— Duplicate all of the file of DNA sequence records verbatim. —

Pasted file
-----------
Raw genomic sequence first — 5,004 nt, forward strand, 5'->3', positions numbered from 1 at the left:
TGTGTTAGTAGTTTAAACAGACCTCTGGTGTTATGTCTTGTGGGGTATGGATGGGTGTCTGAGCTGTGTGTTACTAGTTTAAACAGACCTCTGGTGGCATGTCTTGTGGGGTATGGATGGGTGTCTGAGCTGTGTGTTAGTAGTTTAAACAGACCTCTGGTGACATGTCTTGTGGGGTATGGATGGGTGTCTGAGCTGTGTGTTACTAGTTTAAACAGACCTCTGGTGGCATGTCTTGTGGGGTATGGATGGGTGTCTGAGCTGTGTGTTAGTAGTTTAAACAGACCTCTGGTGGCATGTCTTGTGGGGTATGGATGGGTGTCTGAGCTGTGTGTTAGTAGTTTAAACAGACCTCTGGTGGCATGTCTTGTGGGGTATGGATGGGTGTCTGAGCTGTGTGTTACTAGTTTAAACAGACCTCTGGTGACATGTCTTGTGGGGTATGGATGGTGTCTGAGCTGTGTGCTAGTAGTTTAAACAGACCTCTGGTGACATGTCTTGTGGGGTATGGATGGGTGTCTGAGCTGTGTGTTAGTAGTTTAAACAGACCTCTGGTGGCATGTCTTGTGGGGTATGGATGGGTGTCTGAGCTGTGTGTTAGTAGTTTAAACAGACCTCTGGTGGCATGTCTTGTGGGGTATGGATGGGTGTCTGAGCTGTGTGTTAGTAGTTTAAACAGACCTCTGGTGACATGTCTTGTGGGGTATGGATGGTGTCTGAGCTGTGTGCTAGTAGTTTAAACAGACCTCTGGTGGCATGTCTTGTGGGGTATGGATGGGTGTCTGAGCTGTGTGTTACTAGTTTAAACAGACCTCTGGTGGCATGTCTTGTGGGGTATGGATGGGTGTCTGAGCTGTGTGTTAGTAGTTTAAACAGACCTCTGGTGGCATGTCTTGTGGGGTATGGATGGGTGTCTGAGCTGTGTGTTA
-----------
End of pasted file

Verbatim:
Raw genomic sequence first — 5,004 nt, forward strand, 5'->3', positions numbered from 1 at the left:
TGTGTTAGTAGTTTAAACAGACCTCTGGTGTTATGTCTTGTGGGGTATGGATGGGTGTCTGAGCTGTGTGTTACTAGTTTAAACAGACCTCTGGTGGCATGTCTTGTGGGGTATGGATGGGTGTCTGAGCTGTGTGTTAGTAGTTTAAACAGACCTCTGGTGACATGTCTTGTGGGGTATGGATGGGTGTCTGAGCTGTGTGTTACTAGTTTAAACAGACCTCTGGTGGCATGTCTTGTGGGGTATGGATGGGTGTCTGAGCTGTGTGTTAGTAGTTTAAACAGACCTCTGGTGGCATGTCTTGTGGGGTATGGATGGGTGTCTGAGCTGTGTGTTAGTAGTTTAAACAGACCTCTGGTGGCATGTCTTGTGGGGTATGGATGGGTGTCTGAGCTGTGTGTTACTAGTTTAAACAGACCTCTGGTGACATGTCTTGTGGGGTATGGATGGTGTCTGAGCTGTGTGCTAGTAGTTTAAACAGACCTCTGGTGACATGTCTTGTGGGGTATGGATGGGTGTCTGAGCTGTGTGTTAGTAGTTTAAACAGACCTCTGGTGGCATGTCTTGTGGGGTATGGATGGGTGTCTGAGCTGTGTGTTAGTAGTTTAAACAGACCTCTGGTGGCATGTCTTGTGGGGTATGGATGGGTGTCTGAGCTGTGTGTTAGTAGTTTAAACAGACCTCTGGTGACATGTCTTGTGGGGTATGGATGGTGTCTGAGCTGTGTGCTAGTAGTTTAAACAGACCTCTGGTGGCATGTCTTGTGGGGTATGGATGGGTGTCTGAGCTGTGTGTTACTAGTTTAAACAGACCTCTGGTGGCATGTCTTGTGGGGTATGGATGGGTGTCTGAGCTGTGTGTTAGTAGTTTAAACAGACCTCTGGTGGCATGTCTTGTGGGGTATGGATGGGTGTCTGAGCTGTGTGTTA